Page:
My computing history, Part 1

I have planned to retroblog about this for some time, but it was Abe’s post about the past that reminded me.

I started in high school, was it 4th or 5th grade? This was around 1985. I was advanced in Math or Science, so we had a computing class. We studied BASIC programming. I did not have my own home computer at the time, but I was already imagining some games that could be developed on graphing paper.

In Grade 7, 1987, I got a “PC XT.” It was a 8088 4.77 Mhz, 640 KB memory, 2 360KB floppy drives, CGA video adapter and monitor. It was a “clone” of the IBM XT platform, inside an “AT” case, but they were called “XT’s” for convenience. It had an unauthorized copy of the IBM BIOS complete with ROM BASIC. (Licensed machines had third-party BIOS without BASIC.) I did some programming in ROM BASIC, and then BASICA on the PC-DOS 2.0 platform. (PC DOS needed a IBM PC BIOS to run). I then migrated to Borland Turbo Basic and Microsoft QuickBasic.

I then swung around to the opposite end: programming in x86 machine language. I was inspired by Peter Norton’s Programmer’s Guide to the IBM PC. This was the day of hotshot programmers developing machine code in a few tens of KBs. I used Microsoft MASM, Borland Turbo Assembler (TASM), and their tools.

I made some PC utilities (what do I remember? a file splitter I think), which I submitted to PC Digest. I didn’t have a modem yet so I could not login to their BBS. I remember walking to their office in Legaspi Village to submit it on a 1.44 MB diskette. I believe I was already in college by this time, and was equipped with a 286 16 Mhz (with “turbo” I think), 2 MB RAM, and a 50 MB Quantum ProDrive hard drive. I was already doing some programming for college coursework – for my next post.

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8 Responses

  1. The book “Peter Norton’s Programmer’s Guide to the IBM PC” was an inspiration for me as well. I remembered reading about that book in one of the articles from a book about viruses and local anti-virus writers.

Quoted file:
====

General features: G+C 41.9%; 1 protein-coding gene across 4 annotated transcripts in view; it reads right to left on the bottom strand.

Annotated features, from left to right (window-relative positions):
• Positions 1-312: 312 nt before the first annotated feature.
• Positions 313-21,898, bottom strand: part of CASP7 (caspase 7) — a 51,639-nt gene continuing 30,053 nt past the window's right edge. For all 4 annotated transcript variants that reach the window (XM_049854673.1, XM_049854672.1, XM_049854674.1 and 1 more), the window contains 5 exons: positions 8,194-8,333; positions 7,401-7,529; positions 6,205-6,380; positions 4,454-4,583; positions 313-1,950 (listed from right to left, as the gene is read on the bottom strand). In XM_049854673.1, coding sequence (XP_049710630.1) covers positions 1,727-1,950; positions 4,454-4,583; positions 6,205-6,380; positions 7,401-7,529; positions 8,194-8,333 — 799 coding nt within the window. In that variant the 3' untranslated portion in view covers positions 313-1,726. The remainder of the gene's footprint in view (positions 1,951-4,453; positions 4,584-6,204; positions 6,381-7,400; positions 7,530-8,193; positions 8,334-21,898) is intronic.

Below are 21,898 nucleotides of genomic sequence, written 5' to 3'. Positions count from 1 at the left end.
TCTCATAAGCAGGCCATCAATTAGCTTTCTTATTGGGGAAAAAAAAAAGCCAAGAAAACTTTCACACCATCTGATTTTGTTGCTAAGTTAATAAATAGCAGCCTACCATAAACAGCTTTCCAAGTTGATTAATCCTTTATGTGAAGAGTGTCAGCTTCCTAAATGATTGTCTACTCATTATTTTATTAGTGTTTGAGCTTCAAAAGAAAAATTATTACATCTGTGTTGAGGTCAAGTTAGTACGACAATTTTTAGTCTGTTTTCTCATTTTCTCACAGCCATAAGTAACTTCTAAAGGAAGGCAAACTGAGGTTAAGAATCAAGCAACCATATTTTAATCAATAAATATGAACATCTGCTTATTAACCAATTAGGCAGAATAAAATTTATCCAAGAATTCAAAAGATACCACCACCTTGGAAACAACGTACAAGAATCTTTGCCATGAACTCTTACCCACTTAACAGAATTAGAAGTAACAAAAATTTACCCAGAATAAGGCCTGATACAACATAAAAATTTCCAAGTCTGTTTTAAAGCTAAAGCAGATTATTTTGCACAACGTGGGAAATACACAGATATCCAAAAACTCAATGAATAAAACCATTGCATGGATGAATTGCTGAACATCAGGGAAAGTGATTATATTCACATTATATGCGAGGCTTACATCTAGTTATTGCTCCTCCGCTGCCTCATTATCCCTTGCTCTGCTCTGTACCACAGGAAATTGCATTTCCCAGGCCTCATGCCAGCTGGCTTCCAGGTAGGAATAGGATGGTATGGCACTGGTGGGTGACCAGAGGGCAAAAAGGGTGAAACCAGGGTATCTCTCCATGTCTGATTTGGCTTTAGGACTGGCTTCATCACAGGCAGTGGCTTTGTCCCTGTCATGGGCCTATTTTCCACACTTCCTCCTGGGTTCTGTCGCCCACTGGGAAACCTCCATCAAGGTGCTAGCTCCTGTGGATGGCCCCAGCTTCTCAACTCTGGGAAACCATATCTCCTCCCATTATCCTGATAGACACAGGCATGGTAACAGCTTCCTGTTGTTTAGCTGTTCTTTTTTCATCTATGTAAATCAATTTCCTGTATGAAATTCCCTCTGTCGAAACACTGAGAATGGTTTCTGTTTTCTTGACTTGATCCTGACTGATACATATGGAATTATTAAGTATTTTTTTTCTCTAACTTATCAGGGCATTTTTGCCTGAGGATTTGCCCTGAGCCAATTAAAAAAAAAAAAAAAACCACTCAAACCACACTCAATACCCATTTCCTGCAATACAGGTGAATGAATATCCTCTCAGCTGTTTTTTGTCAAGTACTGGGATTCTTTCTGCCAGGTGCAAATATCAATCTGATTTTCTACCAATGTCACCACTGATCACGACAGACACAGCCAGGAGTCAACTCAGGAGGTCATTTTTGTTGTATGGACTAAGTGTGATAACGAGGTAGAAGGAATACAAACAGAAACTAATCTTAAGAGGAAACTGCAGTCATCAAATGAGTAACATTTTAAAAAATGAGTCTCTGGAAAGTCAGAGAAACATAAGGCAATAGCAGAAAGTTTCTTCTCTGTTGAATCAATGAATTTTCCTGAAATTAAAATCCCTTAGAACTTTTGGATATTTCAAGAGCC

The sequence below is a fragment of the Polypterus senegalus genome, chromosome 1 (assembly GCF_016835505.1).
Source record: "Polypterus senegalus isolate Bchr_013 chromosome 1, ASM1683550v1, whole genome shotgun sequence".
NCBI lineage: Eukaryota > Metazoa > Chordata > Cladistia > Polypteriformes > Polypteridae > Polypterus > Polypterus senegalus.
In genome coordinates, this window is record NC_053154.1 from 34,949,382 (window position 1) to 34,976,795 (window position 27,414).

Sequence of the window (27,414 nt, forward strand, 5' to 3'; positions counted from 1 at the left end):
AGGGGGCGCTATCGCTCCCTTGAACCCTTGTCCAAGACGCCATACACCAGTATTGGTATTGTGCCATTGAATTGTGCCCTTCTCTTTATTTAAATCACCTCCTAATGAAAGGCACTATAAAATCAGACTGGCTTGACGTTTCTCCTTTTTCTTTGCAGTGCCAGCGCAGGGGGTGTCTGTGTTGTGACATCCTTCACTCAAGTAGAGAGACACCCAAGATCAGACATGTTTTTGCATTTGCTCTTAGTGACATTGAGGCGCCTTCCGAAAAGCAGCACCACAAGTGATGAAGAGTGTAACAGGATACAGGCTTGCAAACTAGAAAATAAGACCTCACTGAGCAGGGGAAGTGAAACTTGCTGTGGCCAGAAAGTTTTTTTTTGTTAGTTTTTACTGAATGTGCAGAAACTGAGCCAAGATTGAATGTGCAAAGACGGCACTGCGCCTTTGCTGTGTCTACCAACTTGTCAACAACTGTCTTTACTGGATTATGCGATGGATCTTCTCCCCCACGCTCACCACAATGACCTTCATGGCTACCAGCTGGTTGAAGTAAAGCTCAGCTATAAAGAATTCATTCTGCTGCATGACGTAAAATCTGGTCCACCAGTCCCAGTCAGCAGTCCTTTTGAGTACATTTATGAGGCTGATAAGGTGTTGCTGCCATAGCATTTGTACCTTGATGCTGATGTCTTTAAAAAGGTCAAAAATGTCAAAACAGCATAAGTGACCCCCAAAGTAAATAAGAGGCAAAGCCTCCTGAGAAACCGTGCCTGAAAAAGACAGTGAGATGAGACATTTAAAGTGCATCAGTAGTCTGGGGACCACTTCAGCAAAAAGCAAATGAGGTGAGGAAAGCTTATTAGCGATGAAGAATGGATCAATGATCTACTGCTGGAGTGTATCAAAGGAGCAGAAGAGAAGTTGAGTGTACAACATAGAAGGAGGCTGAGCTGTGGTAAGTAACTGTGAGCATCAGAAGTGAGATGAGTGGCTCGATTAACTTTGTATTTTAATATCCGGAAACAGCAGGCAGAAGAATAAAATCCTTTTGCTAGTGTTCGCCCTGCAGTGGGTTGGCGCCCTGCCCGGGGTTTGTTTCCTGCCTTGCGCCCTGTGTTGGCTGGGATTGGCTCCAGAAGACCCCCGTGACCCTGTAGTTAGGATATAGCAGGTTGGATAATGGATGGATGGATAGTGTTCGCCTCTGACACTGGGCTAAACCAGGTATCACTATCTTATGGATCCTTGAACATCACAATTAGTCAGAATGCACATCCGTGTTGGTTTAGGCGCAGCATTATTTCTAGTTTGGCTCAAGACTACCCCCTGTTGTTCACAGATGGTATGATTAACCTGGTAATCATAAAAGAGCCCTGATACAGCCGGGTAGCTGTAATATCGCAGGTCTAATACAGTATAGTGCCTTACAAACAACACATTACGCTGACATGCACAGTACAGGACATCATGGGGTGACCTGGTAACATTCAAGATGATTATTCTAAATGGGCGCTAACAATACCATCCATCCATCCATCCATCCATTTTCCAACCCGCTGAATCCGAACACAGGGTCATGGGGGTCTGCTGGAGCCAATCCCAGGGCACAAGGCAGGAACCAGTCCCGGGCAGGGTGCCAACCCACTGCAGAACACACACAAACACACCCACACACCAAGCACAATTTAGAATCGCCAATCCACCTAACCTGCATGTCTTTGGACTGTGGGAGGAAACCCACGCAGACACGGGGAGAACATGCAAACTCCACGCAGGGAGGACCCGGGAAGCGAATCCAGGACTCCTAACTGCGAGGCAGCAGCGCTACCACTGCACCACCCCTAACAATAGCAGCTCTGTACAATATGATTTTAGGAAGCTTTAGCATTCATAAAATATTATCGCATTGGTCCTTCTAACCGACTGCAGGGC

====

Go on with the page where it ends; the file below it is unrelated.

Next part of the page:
2. Good you brought that up. I got involved with the Ateneo Virus Research Group for a while, but totally forgot about it. I’ll cover that story.

  3. hahaha. that’s how i remember meeting you back in college. I believe I still have a copy of the source code of the AScan program that the AVRG came up with.

  4. By 1985 I would have just been born. Heh

  5. Remind me of my upcoming blog entry, “Why I Feel Old.”

  6. 1985? I was fifth grade, then. (Yeah, I’m old, but I don’t feel like it. Heh.)

    I bought my first computer programming book (on FORTRAN!) on the summer of 1985, just for kicks. Had to track back and learn BASIC on my own in high school, then went on to Pascal, assembly and C (in that order) in college.

    I remember Ateneo’s Luis Sarmienta coming out with “PC Buster” (?). Were you part of his group?

    (As an aside: my roommate in Kalayaan (UP freshman dorm) introduced me to the wonders of assembly language {using Norton’s famous pink-shirt book).)

  7. I opened my cabinet and took out – the PC Digest Virus Survival Kit, edited by Po and Chin Wong.

    From Appendix C, “The Virus Busters” – the Ateneo Virus Research Group was Luis Sarmenta, Johnson Sia, Robertson Chiang, Anthony Francisco, Rene Lacson and Sidney Santos.

    I was in the second iteration of this group, when they had a generic checksum checker, “Aegis.” (as in shield, not the Ateneo yearbook). Their original version was in Turbo Pascal, a language I despised. I implemented the second version in Turbo C (or was it Borland C?). Unfortunately Aegis was not as popular as the specific virus removers.

  8. […] At some point I joined the Ateneo Virus Research Group, when viruses were all the rage. (I have some recollections in my previous post.) I implemented my code in C. C was heaven compared to Pascal. I used Turbo C, and then later Borland C/C++. For Christmas in 1993 or 1994, I made a “brick game” in Borland C++ and its proprietary VGA graphics module, as a gift. One of our senior projects was also in C or C++ – networking class. We made a multiplayer LAN shooting game – inspired by the CROBOTS fighting robots perhaps? It did not use IP, just layer 2 broadcasts. […]

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